Try and avoid glass doors and make sure wooden doors are solid wood.
Install a deadbolt instead of a standard door lock. The longer bolt will provide more strength, although still may not resist a determined burglar.
If you want to make sure the bad guys stay on the outside – install Door Armor on each of your exterior doors. It takes half an hour to install for a lifetime of security. Not even a police-issue battering ram will get through.
To secure slide doors, a dowel rod can be placed in the track or, for a more professional solution, Armor Latch Sliding Door Deadbolt will do the trick and more.
The Door Armor system
#6 – Secure your first-floor windows
Bad guys love windows. It’s why 23% of all break-ins happen through a first-floor window.
As with doors, always keep them locked when away or at night. Yes, even second-floor windows! It’s unlikely a thief will go to that length but you never know – there are a lot of Spiderman fans out there.
Here are some other things you can do to secure your home’s windows:
Earlier we warned against too much greenery in your garden, but a thick and thorny tree right in front of a window is not something most thieves are willing to deal with.
Double glaze isn’t just great on donuts; it makes your windows much harder to break.
Security film can also make your window more secure. It adds a tint to the window, so the bad guys can’t see in, and when they try and break it, they’ll quickly find that they have to get through the film before they can get to the broken glass behind it. Not impossible, but it’s going to slow them down considerably.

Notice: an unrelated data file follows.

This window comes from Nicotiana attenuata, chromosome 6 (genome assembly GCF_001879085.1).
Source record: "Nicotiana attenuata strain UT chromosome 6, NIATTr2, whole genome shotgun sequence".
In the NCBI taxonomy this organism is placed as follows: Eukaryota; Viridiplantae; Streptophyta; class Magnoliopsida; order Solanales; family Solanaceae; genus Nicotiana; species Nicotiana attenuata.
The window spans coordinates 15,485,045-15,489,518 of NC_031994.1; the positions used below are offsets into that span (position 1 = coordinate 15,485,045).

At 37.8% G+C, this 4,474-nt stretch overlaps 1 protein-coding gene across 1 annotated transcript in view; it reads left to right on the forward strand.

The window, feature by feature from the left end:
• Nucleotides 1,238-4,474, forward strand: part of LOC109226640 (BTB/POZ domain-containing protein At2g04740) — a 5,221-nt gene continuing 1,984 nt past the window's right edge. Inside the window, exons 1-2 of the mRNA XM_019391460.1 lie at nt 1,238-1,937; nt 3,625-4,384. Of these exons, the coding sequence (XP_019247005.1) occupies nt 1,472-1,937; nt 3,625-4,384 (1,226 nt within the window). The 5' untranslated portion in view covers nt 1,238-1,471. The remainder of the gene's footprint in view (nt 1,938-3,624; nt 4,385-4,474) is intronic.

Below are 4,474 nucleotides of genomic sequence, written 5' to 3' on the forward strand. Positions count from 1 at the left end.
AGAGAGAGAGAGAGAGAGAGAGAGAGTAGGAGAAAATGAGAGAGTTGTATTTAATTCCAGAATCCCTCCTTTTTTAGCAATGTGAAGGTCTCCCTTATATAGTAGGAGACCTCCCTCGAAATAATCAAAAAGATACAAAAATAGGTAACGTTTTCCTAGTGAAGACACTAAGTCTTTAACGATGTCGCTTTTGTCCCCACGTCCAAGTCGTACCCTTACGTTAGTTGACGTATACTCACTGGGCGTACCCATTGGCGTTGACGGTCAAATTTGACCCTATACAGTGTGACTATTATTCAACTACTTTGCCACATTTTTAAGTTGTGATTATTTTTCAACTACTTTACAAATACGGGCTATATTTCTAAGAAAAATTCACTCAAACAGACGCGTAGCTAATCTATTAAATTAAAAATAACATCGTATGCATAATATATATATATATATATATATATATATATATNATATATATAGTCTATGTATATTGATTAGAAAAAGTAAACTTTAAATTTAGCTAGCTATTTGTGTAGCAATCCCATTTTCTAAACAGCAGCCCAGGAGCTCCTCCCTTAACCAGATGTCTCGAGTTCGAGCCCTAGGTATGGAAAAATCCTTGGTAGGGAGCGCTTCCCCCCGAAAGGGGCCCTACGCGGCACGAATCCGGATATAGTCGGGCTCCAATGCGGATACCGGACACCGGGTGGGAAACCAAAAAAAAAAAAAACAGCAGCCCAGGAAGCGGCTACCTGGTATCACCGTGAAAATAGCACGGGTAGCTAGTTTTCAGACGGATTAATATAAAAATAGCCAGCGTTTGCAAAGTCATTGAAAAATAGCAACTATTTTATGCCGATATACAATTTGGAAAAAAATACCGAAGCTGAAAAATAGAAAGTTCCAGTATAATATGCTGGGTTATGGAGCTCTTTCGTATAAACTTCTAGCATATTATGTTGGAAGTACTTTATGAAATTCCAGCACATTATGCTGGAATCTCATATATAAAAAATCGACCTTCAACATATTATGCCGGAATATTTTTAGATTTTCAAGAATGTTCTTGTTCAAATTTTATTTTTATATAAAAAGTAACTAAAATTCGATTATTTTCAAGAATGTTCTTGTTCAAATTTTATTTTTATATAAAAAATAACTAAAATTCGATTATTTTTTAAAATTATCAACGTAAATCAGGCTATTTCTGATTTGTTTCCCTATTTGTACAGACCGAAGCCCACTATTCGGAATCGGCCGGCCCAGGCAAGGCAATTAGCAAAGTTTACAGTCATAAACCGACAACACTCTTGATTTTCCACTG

Solar screens attached to the frame of your windows will save you money on your air conditioning bill, plus it will prevent thieves from scoping out your home.
A sturdy frame and long screws will help prevent burglars taking advantage of weak framed windows.
Use a secondary lock device on your window to prevent it from opening beyond a certain height.
Don’t forget to secure air conditioning unit windows, skylights and basement windows.
Vibration and glass breaking sensors can be installed to crucially trigger your alarm before the bad guy gets inside.
A more extreme solution would be external burglar bars on your windows. They don’t look great, but no burglar is going to give a second thought to messing with them. Make sure you get bars that have a quick-release trigger that can be accessed from inside the home. This feature will make sure you can get out in case you need to evacuate the premises in an emergency.
Don’t let this happen to you.
Congratulations – your home is now on lockdown
There you have it – six tips to keep the bad guys away. If you have to focus on just one or two areas, make sure it’s your home’s front and back doors (with a tool like Door Armor) and your first-floor windows. Securing them will cut out 83% of burglaries.